Formal fusion and rotational overlap in sonata forms from the Chamber music of Brahms, Dvor˘ak, Franck, and Grieg

Date of Completion

January 2009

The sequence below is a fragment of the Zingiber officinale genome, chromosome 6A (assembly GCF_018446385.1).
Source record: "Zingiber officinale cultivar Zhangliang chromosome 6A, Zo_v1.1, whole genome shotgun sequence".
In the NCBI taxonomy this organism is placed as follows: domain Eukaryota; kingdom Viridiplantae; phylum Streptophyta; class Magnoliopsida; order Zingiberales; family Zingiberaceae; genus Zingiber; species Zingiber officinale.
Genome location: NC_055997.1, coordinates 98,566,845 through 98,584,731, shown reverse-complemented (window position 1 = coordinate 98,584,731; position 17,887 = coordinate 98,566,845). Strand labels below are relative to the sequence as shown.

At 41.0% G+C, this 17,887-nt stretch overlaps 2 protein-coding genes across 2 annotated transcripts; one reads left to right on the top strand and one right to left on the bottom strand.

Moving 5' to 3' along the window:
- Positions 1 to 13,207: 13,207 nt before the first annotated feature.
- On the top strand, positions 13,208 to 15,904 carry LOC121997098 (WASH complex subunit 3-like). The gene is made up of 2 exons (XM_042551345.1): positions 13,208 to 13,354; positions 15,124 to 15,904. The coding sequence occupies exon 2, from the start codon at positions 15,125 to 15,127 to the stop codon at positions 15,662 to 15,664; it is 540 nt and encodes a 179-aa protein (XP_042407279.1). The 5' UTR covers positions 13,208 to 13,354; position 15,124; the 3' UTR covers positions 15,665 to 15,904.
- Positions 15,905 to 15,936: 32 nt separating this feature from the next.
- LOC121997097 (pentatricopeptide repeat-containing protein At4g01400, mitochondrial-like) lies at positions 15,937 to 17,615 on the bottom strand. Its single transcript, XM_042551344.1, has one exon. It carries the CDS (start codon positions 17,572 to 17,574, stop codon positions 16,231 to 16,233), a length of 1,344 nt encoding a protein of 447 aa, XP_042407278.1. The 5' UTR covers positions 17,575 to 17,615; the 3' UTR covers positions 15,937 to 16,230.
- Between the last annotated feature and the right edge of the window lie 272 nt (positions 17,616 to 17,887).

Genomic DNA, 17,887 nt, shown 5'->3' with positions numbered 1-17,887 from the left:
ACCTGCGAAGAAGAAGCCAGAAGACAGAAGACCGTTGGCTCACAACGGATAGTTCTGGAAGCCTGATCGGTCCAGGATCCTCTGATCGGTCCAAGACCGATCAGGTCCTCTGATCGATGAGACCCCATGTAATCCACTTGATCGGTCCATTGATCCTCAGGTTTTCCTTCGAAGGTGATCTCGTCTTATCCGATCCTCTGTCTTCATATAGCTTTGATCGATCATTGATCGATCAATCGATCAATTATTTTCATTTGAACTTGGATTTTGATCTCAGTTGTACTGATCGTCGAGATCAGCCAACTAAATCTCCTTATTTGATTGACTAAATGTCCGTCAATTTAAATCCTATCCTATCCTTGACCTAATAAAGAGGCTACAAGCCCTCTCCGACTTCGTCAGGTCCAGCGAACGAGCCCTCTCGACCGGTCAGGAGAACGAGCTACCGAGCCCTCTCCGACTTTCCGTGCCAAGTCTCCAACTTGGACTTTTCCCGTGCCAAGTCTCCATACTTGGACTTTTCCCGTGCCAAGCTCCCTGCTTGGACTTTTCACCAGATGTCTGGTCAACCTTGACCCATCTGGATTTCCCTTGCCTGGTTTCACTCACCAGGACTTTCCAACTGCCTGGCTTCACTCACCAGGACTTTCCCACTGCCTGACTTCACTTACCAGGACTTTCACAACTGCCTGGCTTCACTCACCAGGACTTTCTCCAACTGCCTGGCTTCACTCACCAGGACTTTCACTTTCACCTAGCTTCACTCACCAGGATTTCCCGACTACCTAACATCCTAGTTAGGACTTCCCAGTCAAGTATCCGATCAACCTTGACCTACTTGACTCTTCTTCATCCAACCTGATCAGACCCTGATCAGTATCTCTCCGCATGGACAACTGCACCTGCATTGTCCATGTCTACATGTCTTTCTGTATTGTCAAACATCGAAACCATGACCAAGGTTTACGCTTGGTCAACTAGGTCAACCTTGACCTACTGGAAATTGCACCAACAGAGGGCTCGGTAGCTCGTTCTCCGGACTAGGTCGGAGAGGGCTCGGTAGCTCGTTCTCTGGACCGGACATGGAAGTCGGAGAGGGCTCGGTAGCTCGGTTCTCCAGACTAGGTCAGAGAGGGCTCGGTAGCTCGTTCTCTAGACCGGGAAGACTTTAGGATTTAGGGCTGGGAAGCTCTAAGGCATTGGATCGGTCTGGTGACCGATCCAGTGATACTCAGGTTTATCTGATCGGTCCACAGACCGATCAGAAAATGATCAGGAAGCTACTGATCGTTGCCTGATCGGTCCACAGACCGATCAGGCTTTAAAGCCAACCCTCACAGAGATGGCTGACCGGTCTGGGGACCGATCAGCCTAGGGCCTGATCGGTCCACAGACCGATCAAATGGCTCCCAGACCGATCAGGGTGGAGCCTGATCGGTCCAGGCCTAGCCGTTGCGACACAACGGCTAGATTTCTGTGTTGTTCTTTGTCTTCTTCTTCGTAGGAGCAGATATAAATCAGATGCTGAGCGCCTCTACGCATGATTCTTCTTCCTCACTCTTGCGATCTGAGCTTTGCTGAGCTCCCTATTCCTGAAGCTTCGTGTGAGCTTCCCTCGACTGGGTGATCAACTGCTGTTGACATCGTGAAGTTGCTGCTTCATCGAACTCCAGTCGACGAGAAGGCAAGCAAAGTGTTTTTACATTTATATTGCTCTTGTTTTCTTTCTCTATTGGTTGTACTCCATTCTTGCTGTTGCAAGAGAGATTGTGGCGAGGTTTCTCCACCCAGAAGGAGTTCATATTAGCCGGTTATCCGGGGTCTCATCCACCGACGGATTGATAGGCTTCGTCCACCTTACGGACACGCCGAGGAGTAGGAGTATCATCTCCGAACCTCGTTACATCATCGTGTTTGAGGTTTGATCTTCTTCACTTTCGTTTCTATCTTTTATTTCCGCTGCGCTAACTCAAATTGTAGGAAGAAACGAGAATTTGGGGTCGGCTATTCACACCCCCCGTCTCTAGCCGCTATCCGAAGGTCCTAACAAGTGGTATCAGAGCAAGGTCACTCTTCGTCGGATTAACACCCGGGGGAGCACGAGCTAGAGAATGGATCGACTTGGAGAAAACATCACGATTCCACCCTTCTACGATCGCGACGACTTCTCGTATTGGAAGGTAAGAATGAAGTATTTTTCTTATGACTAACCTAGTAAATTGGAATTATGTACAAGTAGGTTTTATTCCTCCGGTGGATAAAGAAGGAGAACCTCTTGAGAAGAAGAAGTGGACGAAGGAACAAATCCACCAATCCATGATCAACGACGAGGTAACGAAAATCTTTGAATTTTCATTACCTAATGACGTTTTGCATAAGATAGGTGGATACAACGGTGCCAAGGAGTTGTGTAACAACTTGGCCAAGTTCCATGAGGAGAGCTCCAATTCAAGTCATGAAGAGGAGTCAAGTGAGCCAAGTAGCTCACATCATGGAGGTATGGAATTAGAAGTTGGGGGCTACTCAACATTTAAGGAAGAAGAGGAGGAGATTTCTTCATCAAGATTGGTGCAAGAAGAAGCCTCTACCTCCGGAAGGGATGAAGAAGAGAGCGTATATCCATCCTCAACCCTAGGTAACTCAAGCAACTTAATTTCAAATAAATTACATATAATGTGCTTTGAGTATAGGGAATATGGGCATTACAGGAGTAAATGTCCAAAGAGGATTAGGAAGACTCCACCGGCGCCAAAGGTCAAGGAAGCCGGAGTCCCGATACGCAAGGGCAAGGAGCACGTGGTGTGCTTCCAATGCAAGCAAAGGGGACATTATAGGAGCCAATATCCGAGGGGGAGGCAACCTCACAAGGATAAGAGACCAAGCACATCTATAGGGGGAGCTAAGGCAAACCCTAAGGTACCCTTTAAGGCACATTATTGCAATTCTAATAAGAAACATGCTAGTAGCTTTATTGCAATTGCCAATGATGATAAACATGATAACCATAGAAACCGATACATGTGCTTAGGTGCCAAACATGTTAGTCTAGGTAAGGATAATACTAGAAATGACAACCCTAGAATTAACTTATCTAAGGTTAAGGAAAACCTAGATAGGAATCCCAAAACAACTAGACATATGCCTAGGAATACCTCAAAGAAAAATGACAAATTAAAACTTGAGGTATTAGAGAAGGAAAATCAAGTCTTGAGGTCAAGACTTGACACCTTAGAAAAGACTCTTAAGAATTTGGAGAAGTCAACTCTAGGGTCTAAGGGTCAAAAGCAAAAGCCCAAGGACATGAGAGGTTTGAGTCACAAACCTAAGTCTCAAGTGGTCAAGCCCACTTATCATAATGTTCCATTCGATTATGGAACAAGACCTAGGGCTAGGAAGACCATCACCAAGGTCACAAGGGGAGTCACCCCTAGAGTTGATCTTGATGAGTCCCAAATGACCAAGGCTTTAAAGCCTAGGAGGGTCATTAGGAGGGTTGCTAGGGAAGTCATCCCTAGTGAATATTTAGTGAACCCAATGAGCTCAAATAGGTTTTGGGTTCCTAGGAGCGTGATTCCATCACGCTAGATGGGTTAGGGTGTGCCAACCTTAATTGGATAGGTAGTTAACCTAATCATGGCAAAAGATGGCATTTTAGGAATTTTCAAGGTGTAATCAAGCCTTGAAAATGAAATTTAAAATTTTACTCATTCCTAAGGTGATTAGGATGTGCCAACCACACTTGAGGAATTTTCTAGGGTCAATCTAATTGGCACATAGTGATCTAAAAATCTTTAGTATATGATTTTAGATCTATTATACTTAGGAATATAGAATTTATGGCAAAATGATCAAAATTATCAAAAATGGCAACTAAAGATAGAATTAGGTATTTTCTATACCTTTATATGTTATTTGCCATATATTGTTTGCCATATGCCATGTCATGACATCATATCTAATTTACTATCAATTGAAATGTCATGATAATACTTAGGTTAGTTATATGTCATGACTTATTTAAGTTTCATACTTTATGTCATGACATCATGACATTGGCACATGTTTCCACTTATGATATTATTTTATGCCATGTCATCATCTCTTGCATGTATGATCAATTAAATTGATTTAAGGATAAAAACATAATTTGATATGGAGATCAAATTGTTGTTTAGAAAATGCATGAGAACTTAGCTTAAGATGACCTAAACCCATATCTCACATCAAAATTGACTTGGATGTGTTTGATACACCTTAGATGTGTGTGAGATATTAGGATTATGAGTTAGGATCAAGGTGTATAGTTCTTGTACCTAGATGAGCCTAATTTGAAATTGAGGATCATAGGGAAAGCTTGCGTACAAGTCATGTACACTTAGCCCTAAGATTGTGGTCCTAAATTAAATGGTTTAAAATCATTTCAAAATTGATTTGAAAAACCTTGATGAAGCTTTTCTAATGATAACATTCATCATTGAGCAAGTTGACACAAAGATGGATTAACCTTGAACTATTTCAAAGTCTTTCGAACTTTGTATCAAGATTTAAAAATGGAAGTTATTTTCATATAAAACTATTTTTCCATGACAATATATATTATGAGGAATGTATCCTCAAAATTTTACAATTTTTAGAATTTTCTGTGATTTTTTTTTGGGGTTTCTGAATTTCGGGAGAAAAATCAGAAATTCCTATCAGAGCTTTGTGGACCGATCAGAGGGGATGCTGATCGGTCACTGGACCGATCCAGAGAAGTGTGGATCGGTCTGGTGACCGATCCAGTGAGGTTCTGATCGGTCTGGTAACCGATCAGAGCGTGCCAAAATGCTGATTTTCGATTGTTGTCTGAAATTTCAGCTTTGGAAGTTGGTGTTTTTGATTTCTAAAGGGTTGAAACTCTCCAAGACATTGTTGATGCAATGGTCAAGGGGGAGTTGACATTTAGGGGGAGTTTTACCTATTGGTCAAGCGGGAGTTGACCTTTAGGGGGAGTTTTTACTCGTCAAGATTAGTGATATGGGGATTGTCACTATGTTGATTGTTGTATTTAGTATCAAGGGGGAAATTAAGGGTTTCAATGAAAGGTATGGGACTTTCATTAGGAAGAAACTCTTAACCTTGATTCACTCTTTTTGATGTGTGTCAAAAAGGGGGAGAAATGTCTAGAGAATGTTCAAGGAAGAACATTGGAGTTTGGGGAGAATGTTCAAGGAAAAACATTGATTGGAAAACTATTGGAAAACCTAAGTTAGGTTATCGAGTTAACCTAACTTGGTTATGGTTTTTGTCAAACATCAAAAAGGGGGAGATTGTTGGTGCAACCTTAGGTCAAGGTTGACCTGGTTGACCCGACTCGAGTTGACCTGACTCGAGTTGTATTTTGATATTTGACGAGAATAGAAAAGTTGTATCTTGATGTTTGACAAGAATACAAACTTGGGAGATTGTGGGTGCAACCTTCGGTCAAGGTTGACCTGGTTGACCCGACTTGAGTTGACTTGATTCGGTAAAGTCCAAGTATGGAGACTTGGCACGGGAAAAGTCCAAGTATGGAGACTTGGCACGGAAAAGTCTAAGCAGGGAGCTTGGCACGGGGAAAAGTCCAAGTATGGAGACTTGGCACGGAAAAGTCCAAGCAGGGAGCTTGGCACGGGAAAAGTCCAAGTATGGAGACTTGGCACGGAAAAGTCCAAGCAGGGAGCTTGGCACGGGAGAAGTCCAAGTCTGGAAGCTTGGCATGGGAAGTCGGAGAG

While many well-known studies of classical sonata form discuss trends shared by several composers in the same era, studies of sonata form after Schubert tend to focus on the works of individual composers. Using genres of non-programmatic sonatas and chamber music, this dissertation will examine sonata procedures common to Brahms, Dvořák, Franck, and Grieg. Trends in sonata procedure in this repertory fall into two broad categories: expansion of formal areas beyond the eighteenth-century norms, and the exploration of schematic, often symmetrically conceived, tonal designs, both within sections and across entire movements. Both trends tend to result in formal fusion, which occurs when a single section of music simultaneously fulfills more than one formal function. The expansion of thematic areas in sonata expositions infuses those sections with functions traditionally associated with different formal areas, often thwarting listeners' expectations. These expanded areas are frequently treated differently in a “developmental” recapitulation that either confirms or contradicts the infused functions. These four composers used alternative key schemes in sonata-form expositions far more frequently than composers active in the classical era, and these schemes often initiate a pattern that continues through the development or the entire movement. Such schematic tonal designs cross the boundaries between the main formal divisions, or thematic rotations (exposition, development, recapitulation, and coda), creating rotational overlap. The most common types of large-scale fusion and rotational overlap in these works are the off-tonic recapitulation, the “developmental” recapitulation, tonal closure pushed into the coda section, and schematic tonal designs spanning two or more thematic rotations.^